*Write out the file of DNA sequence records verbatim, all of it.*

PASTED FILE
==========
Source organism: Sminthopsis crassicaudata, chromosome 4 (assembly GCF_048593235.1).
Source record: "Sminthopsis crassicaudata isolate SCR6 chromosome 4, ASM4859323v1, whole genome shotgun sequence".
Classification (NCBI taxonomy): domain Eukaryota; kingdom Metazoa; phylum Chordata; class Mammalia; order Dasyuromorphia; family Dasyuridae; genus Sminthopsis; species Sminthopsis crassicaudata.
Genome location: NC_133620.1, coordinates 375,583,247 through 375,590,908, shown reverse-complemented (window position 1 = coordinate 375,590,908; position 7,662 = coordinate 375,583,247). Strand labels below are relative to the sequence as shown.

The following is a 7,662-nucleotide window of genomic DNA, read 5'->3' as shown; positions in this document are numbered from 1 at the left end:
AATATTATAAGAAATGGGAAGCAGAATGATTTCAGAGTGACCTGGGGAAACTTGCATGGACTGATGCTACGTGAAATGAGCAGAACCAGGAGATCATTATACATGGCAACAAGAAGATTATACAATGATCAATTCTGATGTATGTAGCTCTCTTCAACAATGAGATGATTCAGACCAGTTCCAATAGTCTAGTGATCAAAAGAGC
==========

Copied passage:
Source organism: Sminthopsis crassicaudata, chromosome 4 (assembly GCF_048593235.1).
Source record: "Sminthopsis crassicaudata isolate SCR6 chromosome 4, ASM4859323v1, whole genome shotgun sequence".
Classification (NCBI taxonomy): domain Eukaryota; kingdom Metazoa; phylum Chordata; class Mammalia; order Dasyuromorphia; family Dasyuridae; genus Sminthopsis; species Sminthopsis crassicaudata.
Genome location: NC_133620.1, coordinates 375,583,247 through 375,590,908, shown reverse-complemented (window position 1 = coordinate 375,590,908; position 7,662 = coordinate 375,583,247). Strand labels below are relative to the sequence as shown.

The following is a 7,662-nucleotide window of genomic DNA, read 5'->3' as shown; positions in this document are numbered from 1 at the left end:
AATATTATAAGAAATGGGAAGCAGAATGATTTCAGAGTGACCTGGGGAAACTTGCATGGACTGATGCTACGTGAAATGAGCAGAACCAGGAGATCATTATACATGGCAACAAGAAGATTATACAATGATCAATTCTGATGTATGTAGCTCTCTTCAACAATGAGATGATTCAGACCAGTTCCAATAGTCTAGTGATCAAAAGAGC